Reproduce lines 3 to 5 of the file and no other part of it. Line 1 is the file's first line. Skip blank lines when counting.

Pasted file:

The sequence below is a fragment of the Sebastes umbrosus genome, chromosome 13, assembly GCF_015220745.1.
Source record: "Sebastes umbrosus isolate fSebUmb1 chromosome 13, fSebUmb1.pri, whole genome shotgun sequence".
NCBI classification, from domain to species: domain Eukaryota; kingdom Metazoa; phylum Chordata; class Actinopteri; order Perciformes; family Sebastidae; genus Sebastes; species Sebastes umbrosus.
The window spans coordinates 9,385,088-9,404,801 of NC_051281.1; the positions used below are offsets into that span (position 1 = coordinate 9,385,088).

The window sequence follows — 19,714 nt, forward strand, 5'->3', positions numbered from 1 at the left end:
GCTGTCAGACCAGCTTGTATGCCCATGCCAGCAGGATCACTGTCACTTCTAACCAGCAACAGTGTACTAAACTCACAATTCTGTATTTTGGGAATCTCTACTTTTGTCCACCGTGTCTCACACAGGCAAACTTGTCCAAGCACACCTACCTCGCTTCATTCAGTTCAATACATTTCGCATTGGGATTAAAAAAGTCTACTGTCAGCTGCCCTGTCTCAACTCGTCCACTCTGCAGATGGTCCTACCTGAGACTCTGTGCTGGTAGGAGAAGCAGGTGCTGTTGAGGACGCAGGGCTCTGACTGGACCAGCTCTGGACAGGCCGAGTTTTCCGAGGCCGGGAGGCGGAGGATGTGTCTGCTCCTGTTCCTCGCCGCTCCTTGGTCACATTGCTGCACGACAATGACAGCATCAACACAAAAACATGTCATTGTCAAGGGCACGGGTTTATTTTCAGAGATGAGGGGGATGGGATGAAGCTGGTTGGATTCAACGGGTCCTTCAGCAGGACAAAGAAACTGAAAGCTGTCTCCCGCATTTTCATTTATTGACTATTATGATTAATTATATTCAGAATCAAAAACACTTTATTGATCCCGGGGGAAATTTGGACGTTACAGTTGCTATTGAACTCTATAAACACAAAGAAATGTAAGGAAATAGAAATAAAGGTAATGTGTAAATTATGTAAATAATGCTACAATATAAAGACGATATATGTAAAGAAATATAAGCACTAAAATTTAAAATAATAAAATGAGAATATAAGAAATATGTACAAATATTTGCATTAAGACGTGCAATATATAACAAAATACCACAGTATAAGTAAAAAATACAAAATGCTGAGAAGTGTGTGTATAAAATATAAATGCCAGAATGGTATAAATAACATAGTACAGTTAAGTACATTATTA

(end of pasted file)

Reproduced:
NCBI classification, from domain to species: domain Eukaryota; kingdom Metazoa; phylum Chordata; class Actinopteri; order Perciformes; family Sebastidae; genus Sebastes; species Sebastes umbrosus.
The window spans coordinates 9,385,088-9,404,801 of NC_051281.1; the positions used below are offsets into that span (position 1 = coordinate 9,385,088).

The window sequence follows — 19,714 nt, forward strand, 5'->3', positions numbered from 1 at the left end: